• Sat. Sep 19th, 2020

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SpaceX delays Starlink fleet launch due to weather, aims for another rocket flight tonight

SpaceX’s hopes for a Falcon 9 rocket launch doubleheader this weekend have been thwarted by Mother Nature. 



A SpaceX Falcon 9 rocket carrying 58 Starlink internet satellites and three Planet SkySat Earth-observation satellites launches from Space Launch Complex 40 at Cape Canaveral Air Force Station in Florida on Aug. 18, 2020.


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A SpaceX Falcon 9 rocket carrying 58 Starlink internet satellites and three Planet SkySat Earth-observation satellites launches from Space Launch Complex 40 at Cape Canaveral Air Force Station in Florida on Aug. 18, 2020.

Bad weather forced SpaceX to call off its planned launch of 60 Starlink internet satellites from Pad 39B of NASA’s Kennedy Space Center in Florida this morning (Aug. 30) even as the company counts down toward a second launch from the nearby Cape Canaveral Air Force Station tonight. The Starlink launch was targeted or 10:12 a.m. EDT (1412 GMT).

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“Standing down from today’s launch of Starlink due to inclement weather during pre-flight operations,” SpaceX representatives wrote on Twitter. “Next launch opportunity is Tuesday, September 1 at 9:29 a.m. EDT, pending Range acceptance.”

Related: SpaceX’s Starlink satellite megaconstellation launches in photos

With Starlink delayed, SpaceX will now focus on tonight’s launch of the SAOCOM 1B radar Earth-observation satellite for the Argentina’s space agency, the Comisión Nacional de Actividades Espaciales (CONAE). SAOCOM is short for Satélite Argentino de Observación COn Microondas (Argentine Microwaves Observation Satellite). The mission has been delayed since March due to the ongoing COVID-19 pandemic.

The launch is scheduled for 7:18 p.m. EDT (2318 GMT) from Space Launch Complex 40 at CCAFS and include the launch of two small rideshare satellites: the GNOMES-1 weather satellite by PlanetiQ and the Tyvak-0172 nanosatellite built by Tyvak Nano-Satellite Systems.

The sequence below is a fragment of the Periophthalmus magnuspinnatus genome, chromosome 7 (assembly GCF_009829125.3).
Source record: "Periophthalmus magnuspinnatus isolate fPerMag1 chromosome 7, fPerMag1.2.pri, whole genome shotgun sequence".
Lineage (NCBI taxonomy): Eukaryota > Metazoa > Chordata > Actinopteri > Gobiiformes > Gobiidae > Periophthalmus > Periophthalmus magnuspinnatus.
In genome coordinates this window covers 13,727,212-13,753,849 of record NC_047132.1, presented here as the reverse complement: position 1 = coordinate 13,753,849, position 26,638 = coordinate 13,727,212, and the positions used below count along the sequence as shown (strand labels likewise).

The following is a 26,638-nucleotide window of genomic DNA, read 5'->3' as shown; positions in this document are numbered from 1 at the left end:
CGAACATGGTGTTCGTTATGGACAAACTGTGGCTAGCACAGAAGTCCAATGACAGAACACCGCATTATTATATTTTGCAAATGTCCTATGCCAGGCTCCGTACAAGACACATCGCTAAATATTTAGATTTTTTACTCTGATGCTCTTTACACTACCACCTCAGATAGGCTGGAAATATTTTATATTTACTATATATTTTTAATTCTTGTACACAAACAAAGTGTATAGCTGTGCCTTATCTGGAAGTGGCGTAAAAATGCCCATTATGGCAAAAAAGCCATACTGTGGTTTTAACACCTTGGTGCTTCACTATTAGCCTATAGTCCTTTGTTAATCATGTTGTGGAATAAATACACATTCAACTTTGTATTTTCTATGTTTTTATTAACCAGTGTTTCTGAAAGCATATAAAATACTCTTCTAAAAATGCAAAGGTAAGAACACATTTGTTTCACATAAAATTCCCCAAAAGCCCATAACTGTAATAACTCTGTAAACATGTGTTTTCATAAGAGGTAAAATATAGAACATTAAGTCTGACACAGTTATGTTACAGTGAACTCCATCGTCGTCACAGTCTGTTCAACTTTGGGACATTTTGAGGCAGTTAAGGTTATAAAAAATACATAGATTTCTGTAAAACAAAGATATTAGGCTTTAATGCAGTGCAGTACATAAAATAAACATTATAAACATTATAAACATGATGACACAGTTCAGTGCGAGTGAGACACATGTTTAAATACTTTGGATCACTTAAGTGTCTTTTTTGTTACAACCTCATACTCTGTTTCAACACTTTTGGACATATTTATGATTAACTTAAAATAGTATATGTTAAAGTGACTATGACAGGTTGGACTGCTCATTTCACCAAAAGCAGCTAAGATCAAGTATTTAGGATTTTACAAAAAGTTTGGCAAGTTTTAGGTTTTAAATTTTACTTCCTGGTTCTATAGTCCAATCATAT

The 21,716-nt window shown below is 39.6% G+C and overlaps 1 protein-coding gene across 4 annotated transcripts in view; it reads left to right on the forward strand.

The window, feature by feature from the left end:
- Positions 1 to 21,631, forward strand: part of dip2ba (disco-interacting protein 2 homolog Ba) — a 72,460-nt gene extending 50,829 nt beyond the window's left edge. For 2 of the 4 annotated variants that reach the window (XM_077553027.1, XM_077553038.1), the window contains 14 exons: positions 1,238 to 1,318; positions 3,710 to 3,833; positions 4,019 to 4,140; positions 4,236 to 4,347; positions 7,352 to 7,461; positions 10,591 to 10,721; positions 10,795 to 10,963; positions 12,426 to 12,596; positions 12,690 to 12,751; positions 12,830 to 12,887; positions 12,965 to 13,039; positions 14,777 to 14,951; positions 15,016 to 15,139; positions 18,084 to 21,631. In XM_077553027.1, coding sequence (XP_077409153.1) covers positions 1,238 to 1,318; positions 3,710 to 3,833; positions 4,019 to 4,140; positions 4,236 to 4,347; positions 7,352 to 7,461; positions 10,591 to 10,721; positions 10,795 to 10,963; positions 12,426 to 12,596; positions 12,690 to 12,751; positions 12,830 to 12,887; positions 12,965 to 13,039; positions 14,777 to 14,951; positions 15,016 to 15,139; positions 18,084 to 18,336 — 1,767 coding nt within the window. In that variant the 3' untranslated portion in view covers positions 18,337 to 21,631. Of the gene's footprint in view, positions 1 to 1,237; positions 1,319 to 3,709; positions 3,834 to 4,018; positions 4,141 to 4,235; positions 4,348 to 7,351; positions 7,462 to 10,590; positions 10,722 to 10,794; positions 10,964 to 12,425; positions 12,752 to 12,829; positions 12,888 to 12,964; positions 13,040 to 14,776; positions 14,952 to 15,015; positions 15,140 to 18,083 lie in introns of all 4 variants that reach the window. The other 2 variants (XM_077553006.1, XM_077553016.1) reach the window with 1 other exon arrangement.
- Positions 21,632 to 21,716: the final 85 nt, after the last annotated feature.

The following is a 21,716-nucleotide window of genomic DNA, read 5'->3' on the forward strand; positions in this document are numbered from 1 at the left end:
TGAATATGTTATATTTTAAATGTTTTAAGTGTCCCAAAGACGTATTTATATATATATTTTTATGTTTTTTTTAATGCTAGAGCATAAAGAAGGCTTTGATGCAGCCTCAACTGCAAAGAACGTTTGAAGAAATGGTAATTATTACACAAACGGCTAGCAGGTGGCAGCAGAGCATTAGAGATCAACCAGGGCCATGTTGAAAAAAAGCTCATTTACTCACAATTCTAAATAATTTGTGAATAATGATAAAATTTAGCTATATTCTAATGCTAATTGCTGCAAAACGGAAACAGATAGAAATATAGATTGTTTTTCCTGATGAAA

You can watch that launch live here and on the Space.com homepage, courtesy of SpaceX. SpaceX’s webcast will begin about 15 minutes before launch. You can watch the launch directly from SpaceX here.

If SpaceX had managed to launch two Falcon 9 missions today, it would have been a first for the company and the first dual launch from Florida since Nov. 11, 1966, when NASA launched the Gemini 12 crew and a docking target 99 minutes apart from different pads, according Spaceflight Now, which cited this launch log by astronomer Jonathan McDowell of the Harvard-Smithsonian Center for Astrophysics.

SpaceX will launch the SAOCOM 1B mission into a polar orbit, a rare trajectory for Florida launches as most launch from California’s Vandenberg Air Force Base. The last polar-orbit launch from Florida was in 1969, according to Spaceflight Now.

The Falcon 9 rocket carrying SAOCOM 1 has flown three times before. It launched two uncrewed Dragon cargo missions for NASA (CRS-19 and CRS-20) and the company’s ninth Starlink satellite mission. 

SpaceX aims to recover the Falcon 9 rocket’s first stage with a landing at the company’s Landing Zone 1 at Cape Canaveral Air Force Station.

Email Tariq Malik at tmalik@space.com or follow him @tariqjmalik. Follow us @Spacedotcom, Facebook and Instagram.

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